Renewables and nuclear set to cover global growth in electricity demand, IEA says
Energize Weekly, February 15, 2023
New renewable and nuclear generation is set to meet 90 percent of the growing demand for electricity globally during the next three years, while increasing extreme weather will test grid resilience, according to the International Energy Agency’s (IEA) annual Electricity Market Report.
After a slowing in the growth of global electricity demand last year to 2 percent, the IEA said a rebound in economic activity will also lead to a 3 percent annual growth over the next three years, leading to a 2,500 terawatt-hour (TWh) increase in 2025.
More than 70 percent of the increase in global electricity demand over those three years is projected to come from China, India, and Southeast Asia, with China accounting for a third of global demand by 2025.
Almost all the new demand will be met with carbon-free power generation. Renewable generation – primarily wind and solar – will rise to 35 percent of the generation mix in 2025 from 29 percent in 2022.
At the same time, the accelerated deployment of nuclear is meeting demand primarily in Asia. As a result, global nuclear power is forecast to grow an average of 4 percent between 2023 and 2025.
Each year from now until 2025 about 100 TWh of additional electricity will be produced by nuclear power, the IEA said.
More than half the growth in global nuclear generation to 2025 will be in four countries: China, India, Japan, and Korea
In 2022, nuclear power accounted for 10 percent of the global generation mix.
“The good news is that renewables and nuclear power are growing quickly enough to meet almost all this additional appetite, suggesting we are close to a tipping point for power sector emissions,” Fatih Birol, IEA’s executive director, said in a statement.
The IEA projects coal-fired and natural gas-fired generation to remain flat through 2025 as declines in Europe and North America will be offset by increases in fossil fuel generation in the Middle East and the Asia-Pacific region.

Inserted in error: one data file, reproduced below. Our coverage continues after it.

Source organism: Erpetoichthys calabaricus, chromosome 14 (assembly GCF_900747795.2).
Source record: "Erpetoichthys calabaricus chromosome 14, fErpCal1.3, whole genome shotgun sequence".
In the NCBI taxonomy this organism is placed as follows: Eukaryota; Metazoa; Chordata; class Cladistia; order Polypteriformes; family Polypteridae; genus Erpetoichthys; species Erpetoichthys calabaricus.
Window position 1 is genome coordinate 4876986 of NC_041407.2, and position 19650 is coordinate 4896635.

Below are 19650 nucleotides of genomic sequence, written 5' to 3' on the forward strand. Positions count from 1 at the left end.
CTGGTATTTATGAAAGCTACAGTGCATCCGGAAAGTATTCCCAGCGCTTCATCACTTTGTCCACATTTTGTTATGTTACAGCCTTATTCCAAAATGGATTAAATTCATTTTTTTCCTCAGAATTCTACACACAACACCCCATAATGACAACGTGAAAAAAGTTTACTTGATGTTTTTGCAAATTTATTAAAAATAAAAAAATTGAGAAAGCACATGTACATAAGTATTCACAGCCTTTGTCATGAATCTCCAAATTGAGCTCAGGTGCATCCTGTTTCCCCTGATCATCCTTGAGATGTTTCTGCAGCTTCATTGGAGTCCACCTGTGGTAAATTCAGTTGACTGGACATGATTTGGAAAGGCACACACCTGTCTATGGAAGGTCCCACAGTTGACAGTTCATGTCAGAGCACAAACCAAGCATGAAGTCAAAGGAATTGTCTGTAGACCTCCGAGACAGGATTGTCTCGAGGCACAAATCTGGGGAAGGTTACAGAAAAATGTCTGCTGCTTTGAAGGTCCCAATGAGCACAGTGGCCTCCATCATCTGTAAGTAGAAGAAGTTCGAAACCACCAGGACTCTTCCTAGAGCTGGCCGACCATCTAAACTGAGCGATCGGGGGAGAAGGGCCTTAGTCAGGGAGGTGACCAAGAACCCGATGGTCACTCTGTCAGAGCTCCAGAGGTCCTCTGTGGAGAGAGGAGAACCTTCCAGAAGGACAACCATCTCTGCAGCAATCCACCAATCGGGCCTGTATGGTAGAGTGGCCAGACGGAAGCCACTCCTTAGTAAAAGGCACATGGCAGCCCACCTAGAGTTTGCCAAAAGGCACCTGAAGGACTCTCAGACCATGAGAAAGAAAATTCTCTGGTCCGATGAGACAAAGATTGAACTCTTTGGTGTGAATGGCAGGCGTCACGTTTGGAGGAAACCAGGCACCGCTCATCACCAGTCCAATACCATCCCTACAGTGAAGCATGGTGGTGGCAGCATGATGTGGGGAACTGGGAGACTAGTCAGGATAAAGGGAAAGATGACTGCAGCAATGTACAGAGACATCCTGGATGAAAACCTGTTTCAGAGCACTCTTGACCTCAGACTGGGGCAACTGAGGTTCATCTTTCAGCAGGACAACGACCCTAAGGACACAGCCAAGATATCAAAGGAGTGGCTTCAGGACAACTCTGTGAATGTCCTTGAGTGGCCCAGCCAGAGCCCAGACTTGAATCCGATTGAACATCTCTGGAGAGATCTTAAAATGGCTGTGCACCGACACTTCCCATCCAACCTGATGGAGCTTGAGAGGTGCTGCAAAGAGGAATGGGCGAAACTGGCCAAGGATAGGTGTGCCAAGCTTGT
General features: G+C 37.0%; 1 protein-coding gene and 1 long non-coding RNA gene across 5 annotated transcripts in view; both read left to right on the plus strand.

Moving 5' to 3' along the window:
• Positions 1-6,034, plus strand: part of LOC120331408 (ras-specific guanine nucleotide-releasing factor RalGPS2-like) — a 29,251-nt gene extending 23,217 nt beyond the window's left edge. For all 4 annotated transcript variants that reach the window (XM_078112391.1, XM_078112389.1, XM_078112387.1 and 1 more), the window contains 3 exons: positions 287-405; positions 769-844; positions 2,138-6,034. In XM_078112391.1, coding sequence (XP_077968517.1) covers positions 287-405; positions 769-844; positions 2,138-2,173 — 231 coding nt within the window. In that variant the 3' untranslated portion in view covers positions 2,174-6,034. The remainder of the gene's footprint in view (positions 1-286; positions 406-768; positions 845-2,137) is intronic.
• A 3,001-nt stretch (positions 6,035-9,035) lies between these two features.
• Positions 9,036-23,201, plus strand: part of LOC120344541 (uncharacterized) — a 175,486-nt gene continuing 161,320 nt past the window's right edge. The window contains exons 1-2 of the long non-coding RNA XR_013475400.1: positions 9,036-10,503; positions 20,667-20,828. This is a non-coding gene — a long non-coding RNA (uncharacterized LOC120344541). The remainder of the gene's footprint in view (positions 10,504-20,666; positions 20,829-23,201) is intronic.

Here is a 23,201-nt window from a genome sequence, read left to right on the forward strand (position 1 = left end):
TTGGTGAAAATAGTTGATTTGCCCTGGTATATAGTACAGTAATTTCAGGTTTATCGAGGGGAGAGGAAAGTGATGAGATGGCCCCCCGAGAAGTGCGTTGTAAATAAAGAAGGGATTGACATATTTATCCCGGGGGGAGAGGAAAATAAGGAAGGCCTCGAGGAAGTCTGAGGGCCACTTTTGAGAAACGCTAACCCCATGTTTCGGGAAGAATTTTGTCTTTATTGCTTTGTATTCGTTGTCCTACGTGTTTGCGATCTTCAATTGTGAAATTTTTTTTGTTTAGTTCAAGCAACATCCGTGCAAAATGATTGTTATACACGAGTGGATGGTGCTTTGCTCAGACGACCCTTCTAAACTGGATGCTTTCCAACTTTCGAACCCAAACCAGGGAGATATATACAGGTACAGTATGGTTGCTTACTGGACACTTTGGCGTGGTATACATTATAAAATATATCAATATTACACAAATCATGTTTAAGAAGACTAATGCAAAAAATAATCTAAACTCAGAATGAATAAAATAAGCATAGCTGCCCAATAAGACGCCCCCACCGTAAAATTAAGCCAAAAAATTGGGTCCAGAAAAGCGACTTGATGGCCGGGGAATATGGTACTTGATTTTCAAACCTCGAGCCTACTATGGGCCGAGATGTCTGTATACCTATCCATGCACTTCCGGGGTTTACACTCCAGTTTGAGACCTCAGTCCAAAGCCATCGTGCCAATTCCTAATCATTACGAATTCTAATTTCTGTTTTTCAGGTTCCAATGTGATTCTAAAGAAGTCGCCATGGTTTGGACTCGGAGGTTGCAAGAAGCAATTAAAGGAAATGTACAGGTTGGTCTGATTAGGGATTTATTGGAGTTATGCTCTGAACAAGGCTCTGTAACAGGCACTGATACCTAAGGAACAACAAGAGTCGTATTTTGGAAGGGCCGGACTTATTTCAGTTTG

“This means that after reaching an all-time high in 2022, carbon dioxide emissions from global power generation are set to remain around the same level through 2025,” the report said.
There is additional variable that must be accounted for, the IEA said, as both electricity supply and demand are increasingly weather dependent.
In 2022, Europe suffered from drought that hurt hydropower output, and India was racked with heat waves, including the hottest March in a century, leading to the country’s highest peak electricity demand ever.
China was hit by both drought and heat waves causing demand for air conditioning to surge, while there was a reduction in hydropower generation in Sichuan. The United States saw severe winter storms in December, triggering massive power outages.
The entire grid will become more sensitive to such events with an energy transition that includes increased electrification for heating and cooling leading to added demand for electricity, while the share of weather-dependent renewables will continue to be come a bigger part of the generation portfolio.
“In such a world, increasing the flexibility of the power systems while ensuring security of supply and resilience will be crucial,” the IEA said.